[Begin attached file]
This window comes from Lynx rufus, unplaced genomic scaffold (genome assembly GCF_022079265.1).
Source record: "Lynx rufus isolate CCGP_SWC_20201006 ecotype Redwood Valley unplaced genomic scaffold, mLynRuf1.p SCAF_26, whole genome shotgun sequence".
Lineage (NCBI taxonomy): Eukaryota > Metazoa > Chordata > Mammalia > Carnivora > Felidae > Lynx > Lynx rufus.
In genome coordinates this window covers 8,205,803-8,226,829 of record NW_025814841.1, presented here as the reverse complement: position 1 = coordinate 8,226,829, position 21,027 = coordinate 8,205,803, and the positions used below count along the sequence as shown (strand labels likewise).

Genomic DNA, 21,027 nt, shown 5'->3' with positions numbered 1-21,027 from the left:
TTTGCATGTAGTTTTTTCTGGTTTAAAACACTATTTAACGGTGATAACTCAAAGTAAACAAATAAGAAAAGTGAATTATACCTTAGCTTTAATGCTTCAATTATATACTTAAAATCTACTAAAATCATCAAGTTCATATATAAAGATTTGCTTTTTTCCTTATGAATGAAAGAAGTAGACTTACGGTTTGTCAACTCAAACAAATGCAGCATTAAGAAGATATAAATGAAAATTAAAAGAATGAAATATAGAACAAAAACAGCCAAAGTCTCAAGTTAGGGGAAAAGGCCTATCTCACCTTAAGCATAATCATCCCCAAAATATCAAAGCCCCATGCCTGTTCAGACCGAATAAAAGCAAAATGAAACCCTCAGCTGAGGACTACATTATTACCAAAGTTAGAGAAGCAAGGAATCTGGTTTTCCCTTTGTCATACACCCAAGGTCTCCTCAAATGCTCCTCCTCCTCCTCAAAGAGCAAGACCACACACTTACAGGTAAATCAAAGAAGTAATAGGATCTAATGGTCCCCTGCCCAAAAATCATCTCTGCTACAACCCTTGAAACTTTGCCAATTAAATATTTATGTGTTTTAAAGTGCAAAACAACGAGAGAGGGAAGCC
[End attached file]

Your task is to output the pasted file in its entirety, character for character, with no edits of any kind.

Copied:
This window comes from Lynx rufus, unplaced genomic scaffold (genome assembly GCF_022079265.1).
Source record: "Lynx rufus isolate CCGP_SWC_20201006 ecotype Redwood Valley unplaced genomic scaffold, mLynRuf1.p SCAF_26, whole genome shotgun sequence".
Lineage (NCBI taxonomy): Eukaryota > Metazoa > Chordata > Mammalia > Carnivora > Felidae > Lynx > Lynx rufus.
In genome coordinates this window covers 8,205,803-8,226,829 of record NW_025814841.1, presented here as the reverse complement: position 1 = coordinate 8,226,829, position 21,027 = coordinate 8,205,803, and the positions used below count along the sequence as shown (strand labels likewise).

Genomic DNA, 21,027 nt, shown 5'->3' with positions numbered 1-21,027 from the left:
TTTGCATGTAGTTTTTTCTGGTTTAAAACACTATTTAACGGTGATAACTCAAAGTAAACAAATAAGAAAAGTGAATTATACCTTAGCTTTAATGCTTCAATTATATACTTAAAATCTACTAAAATCATCAAGTTCATATATAAAGATTTGCTTTTTTCCTTATGAATGAAAGAAGTAGACTTACGGTTTGTCAACTCAAACAAATGCAGCATTAAGAAGATATAAATGAAAATTAAAAGAATGAAATATAGAACAAAAACAGCCAAAGTCTCAAGTTAGGGGAAAAGGCCTATCTCACCTTAAGCATAATCATCCCCAAAATATCAAAGCCCCATGCCTGTTCAGACCGAATAAAAGCAAAATGAAACCCTCAGCTGAGGACTACATTATTACCAAAGTTAGAGAAGCAAGGAATCTGGTTTTCCCTTTGTCATACACCCAAGGTCTCCTCAAATGCTCCTCCTCCTCCTCAAAGAGCAAGACCACACACTTACAGGTAAATCAAAGAAGTAATAGGATCTAATGGTCCCCTGCCCAAAAATCATCTCTGCTACAACCCTTGAAACTTTGCCAATTAAATATTTATGTGTTTTAAAGTGCAAAACAACGAGAGAGGGAAGCC